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Old January 4, 2010, 10:57 PM   #260
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Firepower!: What's his phone number?
I hope you got free long distance, Uncle Billy!
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Old January 4, 2010, 11:00 PM   #261
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9mm JHP right through the wall, learned my lesson on having oily hands and lowering the hammer
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Old January 4, 2010, 11:29 PM   #262
Ryder
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Quote:
Did the bullet completely peneterate through the first wall? If so, how much damage it do to the next?
Unknown. The area between the walls is a sealed off empty space. Pretty sure it made it through the first wall.
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Old January 5, 2010, 03:39 PM   #263
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Main Entry: ac·ci·dent
Pronunciation: \ˈak-sə-dənt, -ˌdent; ˈaks-dənt\
Function: noun

1 a : an unforeseen and unplanned event or circumstance b : lack of intention or necessity : chance <met by accident rather than by design>
2 a : an unfortunate event resulting especially from carelessness or ignorance b : an unexpected and medically important bodily event especially when injurious <a cerebrovascular accident> c : an unexpected happening causing loss or injury which is not due to any fault or misconduct on the part of the person injured but for which legal relief may be sought d —used euphemistically to refer to an involuntary act or instance of urination or defecation
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Old January 6, 2010, 12:34 PM   #264
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So 2-d above could refer to the AD that immediately follows the ND?

Is that what you meant?

I have had one (posted several pages ago) and do no believe in the terminology 'Accidental' even if it is technically accurate. Discharging your weapon when you don't want to is NEGLIGENT.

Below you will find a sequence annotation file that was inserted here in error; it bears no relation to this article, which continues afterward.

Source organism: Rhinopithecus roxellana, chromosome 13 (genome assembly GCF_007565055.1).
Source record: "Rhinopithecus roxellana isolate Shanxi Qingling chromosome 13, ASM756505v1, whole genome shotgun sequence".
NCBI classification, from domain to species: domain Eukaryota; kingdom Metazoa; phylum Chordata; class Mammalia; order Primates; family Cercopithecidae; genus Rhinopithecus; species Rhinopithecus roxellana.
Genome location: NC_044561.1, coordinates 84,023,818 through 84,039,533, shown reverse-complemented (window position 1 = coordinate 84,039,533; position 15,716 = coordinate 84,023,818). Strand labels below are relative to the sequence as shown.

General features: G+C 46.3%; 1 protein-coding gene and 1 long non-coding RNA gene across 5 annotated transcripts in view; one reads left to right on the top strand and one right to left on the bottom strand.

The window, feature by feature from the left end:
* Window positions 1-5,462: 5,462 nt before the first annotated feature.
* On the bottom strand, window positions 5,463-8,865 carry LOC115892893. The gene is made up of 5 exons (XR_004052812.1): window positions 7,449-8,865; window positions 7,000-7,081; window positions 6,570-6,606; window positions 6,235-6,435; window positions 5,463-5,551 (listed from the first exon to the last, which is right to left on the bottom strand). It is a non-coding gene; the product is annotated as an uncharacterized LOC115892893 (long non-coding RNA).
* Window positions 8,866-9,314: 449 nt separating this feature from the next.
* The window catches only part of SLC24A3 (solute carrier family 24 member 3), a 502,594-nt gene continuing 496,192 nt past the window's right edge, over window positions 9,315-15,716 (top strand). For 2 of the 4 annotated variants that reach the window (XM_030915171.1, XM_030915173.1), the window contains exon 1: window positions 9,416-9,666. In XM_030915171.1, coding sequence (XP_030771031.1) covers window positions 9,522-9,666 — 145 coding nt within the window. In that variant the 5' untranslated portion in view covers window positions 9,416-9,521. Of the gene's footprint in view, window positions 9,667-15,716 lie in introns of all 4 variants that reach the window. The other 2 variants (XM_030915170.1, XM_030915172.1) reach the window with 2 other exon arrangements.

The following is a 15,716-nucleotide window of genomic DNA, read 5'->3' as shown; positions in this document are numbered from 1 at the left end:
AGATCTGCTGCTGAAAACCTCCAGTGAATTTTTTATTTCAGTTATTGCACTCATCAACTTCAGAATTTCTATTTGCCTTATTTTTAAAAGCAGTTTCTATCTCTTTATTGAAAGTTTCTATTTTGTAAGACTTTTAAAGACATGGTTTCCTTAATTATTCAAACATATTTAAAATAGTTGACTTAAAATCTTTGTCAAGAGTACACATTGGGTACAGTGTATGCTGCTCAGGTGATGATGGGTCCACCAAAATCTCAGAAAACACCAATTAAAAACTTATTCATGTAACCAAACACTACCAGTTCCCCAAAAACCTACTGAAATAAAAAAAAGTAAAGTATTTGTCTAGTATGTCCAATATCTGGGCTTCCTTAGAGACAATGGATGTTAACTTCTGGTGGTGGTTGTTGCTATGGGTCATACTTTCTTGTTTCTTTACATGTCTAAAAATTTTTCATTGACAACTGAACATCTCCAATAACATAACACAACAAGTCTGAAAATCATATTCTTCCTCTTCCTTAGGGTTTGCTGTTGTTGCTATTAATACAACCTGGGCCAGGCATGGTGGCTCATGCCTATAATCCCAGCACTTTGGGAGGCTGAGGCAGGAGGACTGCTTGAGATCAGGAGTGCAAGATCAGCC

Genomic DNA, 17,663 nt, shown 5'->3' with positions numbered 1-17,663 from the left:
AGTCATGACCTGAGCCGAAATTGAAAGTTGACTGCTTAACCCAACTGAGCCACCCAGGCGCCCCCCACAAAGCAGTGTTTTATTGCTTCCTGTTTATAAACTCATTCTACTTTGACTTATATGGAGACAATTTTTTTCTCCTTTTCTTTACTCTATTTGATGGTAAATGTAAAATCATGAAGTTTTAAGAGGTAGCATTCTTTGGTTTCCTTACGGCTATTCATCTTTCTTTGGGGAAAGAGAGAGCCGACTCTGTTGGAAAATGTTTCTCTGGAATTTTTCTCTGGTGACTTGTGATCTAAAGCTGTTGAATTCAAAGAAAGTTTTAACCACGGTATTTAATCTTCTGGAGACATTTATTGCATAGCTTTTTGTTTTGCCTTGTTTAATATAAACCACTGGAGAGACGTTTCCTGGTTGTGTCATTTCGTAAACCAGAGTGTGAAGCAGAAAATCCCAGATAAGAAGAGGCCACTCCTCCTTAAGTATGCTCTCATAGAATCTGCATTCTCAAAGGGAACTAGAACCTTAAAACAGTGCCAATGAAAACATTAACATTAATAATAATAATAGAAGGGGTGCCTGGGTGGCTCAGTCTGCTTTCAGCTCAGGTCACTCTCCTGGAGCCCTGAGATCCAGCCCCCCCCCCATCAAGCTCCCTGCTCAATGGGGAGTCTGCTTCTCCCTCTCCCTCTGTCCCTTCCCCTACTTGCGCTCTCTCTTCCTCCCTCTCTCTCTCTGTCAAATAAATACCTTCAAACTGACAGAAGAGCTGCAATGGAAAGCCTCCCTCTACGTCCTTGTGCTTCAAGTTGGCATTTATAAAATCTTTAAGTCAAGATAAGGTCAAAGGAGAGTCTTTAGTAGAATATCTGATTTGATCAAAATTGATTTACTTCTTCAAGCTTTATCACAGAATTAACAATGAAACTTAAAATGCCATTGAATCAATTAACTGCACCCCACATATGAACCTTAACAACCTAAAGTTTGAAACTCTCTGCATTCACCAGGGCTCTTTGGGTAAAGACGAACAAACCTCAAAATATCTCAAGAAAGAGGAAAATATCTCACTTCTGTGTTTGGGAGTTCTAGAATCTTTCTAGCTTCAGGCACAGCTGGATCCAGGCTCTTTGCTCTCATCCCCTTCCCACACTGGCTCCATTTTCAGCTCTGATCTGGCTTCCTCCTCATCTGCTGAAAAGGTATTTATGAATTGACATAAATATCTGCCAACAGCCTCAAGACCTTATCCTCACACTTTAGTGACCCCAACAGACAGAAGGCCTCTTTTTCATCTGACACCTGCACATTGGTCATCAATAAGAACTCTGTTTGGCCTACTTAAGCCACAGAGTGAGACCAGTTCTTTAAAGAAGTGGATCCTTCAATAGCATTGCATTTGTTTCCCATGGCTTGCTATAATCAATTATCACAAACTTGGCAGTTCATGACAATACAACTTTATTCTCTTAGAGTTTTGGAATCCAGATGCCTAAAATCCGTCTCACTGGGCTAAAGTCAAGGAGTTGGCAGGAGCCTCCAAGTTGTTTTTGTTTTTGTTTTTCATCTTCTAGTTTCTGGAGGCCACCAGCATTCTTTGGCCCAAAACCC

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Old January 7, 2010, 10:38 AM   #265
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Stevie-Ray: Right, I didn't look at where he was from. But a phone call would be the least of my troubles- if he did sell me his guns, how would I ever get them into the US from Pakistan? They're probably all full-auto AK's or something else totally illegal here.

"That's very different...Never mind." quoth Emily Litella.
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Old January 7, 2010, 02:46 PM   #266
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In my case, I readily admit that "accidental" = negligent. It didn't happen with a handgun, but with a Browning BAR in .338 Win Mag. I negligently and stupidly had my finger still on the trigger when I lowered the rifle to look at my target. Result: Discharge. No one was hurt, no damage done, but I never forgave myself because my son was with me. I realize that I could have easily used the excuse that I wasn't used to a semi-auto rifle, but IMO it's still inexcusable.

From then on, I've been very careful to observe the rule "Keep your finger off the trigger until you're ready to shoot!"
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Old January 7, 2010, 03:49 PM   #267
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uncle b, i dont think even he would mind giving his numbers since he is all thumbs when reading possible SHTF scenarios on the net and accidents relating to guns. Only problem is that you will have to come here to pick up the weapon.
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Old January 14, 2010, 01:16 AM   #268
chevelle383
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Negligently, Yes.
Glock...Standing in my kitchen was "playing" with it. Had a "few" beers. Thought mag was out, cocked to "make sure there was not a bullet in the chamber (there wasnt until I let it go obviously) pointed it in a "safe " direction, and pulled the trigger. I was completely stunned, trying to figure out why my ears were ringing.
Most embarrasing moment in my life...ever.
Im just very glad I didnt manage to break rule #1
Dont point a gun at anything you dont want to destroy! You can break other rules and bad things can happen, but it shouldnt end in tragedy.
Sometimes you can become TOO comfortable, I often remind myself of this when I use a table saw almost daily.
Oh...and that incident messed me up in the head for about 3 weeks
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Old January 15, 2010, 02:36 PM   #269
semi_problomatic
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Maybe the rule about drinking and guns should be applied as well.